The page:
Despite significant advances in identifying the machinery and molecular mechanisms involved in cargo sorting at the trans-Golgi network (TGN), we know little about the sub-compartmental nanodomain organization of the TGN that likely underlies the spatio-temporally controlled sorting of distinct cargos to different organelles or plasma membrane domains. Sorting at the TGN is particularly important, yet remains poorly understood, in polarized cells, where it is unknown whether apical and basolateral cargoes segregate at the level of the TGN or in downstream endosomal compartments. The Bottanelli lab employs state-of-the-art imaging techniques to understand how sorting is realized at the nanoscale level and in living cells. In particular we use stimulated emission depletion (STED) imaging and CRISPR/Cas9 knock-ins to study how the coordinated action of various molecular switches and membrane scaffolds drives the fidelity of cargo sorting at the TGN.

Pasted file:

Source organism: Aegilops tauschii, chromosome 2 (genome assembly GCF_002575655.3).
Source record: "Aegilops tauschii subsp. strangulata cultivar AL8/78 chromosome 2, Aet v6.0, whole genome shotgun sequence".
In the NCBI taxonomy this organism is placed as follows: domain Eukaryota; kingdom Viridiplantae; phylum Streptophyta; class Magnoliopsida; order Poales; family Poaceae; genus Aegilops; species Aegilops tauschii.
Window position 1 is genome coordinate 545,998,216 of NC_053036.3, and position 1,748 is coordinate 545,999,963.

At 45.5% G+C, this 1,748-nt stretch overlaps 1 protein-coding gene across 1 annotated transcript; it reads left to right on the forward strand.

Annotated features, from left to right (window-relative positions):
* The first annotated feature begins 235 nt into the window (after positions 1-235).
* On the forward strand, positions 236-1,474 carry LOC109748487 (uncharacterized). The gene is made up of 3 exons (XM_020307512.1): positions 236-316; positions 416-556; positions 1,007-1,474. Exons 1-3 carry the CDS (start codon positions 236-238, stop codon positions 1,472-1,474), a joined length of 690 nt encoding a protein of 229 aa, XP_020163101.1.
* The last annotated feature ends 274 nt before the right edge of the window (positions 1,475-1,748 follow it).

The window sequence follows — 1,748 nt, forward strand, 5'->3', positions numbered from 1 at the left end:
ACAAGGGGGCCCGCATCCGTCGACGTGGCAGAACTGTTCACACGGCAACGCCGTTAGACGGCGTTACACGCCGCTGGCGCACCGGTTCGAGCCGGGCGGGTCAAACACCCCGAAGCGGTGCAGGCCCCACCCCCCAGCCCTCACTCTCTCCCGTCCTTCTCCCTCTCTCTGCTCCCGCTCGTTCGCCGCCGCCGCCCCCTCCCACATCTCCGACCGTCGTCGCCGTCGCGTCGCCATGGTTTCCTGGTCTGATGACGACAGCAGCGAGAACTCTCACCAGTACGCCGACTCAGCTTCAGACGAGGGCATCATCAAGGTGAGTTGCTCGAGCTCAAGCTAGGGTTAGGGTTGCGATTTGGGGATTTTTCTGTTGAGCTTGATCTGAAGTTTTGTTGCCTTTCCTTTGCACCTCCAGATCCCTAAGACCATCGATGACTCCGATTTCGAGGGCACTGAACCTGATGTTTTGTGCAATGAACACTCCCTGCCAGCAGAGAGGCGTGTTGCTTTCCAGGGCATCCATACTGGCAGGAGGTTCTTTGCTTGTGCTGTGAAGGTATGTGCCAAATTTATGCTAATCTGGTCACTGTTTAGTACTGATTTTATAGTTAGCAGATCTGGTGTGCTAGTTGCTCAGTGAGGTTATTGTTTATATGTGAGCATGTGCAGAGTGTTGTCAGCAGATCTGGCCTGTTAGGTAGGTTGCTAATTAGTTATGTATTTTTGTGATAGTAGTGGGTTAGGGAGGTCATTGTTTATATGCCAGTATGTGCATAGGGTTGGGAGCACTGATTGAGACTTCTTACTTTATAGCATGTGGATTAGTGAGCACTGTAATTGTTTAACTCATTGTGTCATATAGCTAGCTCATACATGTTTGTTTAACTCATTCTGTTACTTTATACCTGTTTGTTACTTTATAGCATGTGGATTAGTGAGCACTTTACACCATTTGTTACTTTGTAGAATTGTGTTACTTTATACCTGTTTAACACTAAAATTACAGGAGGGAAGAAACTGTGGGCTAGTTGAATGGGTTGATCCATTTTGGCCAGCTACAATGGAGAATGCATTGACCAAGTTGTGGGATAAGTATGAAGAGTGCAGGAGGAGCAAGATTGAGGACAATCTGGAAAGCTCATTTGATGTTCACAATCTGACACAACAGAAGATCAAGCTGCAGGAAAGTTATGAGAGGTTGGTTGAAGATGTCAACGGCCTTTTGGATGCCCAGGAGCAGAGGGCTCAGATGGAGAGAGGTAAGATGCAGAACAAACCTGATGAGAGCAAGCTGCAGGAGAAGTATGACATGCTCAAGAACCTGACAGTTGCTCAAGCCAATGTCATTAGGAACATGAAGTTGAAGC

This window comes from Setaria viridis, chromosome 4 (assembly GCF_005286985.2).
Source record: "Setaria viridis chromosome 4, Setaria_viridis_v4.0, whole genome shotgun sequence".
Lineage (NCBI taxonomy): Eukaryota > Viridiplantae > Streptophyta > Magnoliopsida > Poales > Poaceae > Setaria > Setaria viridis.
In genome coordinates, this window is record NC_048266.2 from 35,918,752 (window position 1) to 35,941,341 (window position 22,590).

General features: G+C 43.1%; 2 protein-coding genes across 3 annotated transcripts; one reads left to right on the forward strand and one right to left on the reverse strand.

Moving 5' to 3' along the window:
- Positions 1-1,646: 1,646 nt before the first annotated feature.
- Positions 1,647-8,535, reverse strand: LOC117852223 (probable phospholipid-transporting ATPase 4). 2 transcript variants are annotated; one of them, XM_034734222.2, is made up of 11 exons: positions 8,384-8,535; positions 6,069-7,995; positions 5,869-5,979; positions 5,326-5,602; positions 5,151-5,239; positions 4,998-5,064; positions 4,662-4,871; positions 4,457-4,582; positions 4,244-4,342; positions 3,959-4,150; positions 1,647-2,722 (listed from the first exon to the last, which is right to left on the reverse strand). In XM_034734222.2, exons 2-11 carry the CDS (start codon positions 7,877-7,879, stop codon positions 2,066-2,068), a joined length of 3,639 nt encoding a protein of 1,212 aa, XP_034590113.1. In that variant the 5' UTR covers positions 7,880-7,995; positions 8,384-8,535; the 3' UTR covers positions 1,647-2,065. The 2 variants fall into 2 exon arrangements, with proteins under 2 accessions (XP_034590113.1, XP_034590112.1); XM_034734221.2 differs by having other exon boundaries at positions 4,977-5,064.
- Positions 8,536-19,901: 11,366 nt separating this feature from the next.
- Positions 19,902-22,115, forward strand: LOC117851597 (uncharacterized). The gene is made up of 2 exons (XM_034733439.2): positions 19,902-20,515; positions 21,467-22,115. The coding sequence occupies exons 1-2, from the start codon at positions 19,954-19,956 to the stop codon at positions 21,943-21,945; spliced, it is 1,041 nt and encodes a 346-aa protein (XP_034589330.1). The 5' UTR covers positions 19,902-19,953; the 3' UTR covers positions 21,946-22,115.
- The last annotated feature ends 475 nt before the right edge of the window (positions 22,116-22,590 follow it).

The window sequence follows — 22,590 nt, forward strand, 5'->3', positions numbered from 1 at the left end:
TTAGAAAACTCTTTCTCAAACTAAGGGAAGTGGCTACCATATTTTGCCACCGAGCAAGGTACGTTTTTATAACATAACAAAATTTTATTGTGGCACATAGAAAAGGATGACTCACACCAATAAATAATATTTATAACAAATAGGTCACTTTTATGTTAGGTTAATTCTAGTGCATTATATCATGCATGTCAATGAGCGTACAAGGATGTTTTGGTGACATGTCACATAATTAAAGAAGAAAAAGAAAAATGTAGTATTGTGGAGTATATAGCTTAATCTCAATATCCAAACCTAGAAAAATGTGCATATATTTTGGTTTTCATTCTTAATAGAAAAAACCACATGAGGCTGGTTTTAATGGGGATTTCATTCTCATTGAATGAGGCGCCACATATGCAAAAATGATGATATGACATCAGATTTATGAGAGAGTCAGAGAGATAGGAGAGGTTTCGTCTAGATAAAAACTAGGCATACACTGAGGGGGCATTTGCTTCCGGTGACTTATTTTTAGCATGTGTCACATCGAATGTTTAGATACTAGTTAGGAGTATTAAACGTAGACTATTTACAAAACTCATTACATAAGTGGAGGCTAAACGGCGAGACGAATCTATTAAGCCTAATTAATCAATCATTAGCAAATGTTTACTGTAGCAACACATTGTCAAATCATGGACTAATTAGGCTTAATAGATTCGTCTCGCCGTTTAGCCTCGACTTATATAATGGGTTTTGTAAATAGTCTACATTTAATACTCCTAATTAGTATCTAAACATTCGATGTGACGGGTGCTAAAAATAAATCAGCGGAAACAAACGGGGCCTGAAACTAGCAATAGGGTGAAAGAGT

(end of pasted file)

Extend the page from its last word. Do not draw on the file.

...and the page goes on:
The TGN is a crucial sorting station along the secretory pathway. The TGN (red) sorts cargoes into transport carriers for the apical and basolateral PM either directly [1a-2a] or via apical recycling endosomes (ARE; blue) [1b] and perinuclear recycling endosomes (PRE; magenta) [2b], the endo-lysosomal system (yellow)  and earlier Golgi cisternae .
Super-resolution highlights the organization of the adaptor protein complex 1 (AP-1) in nano-domains (magenta) on the TGN (green). Scale bars are 2 µm and 1 µm in the cropped images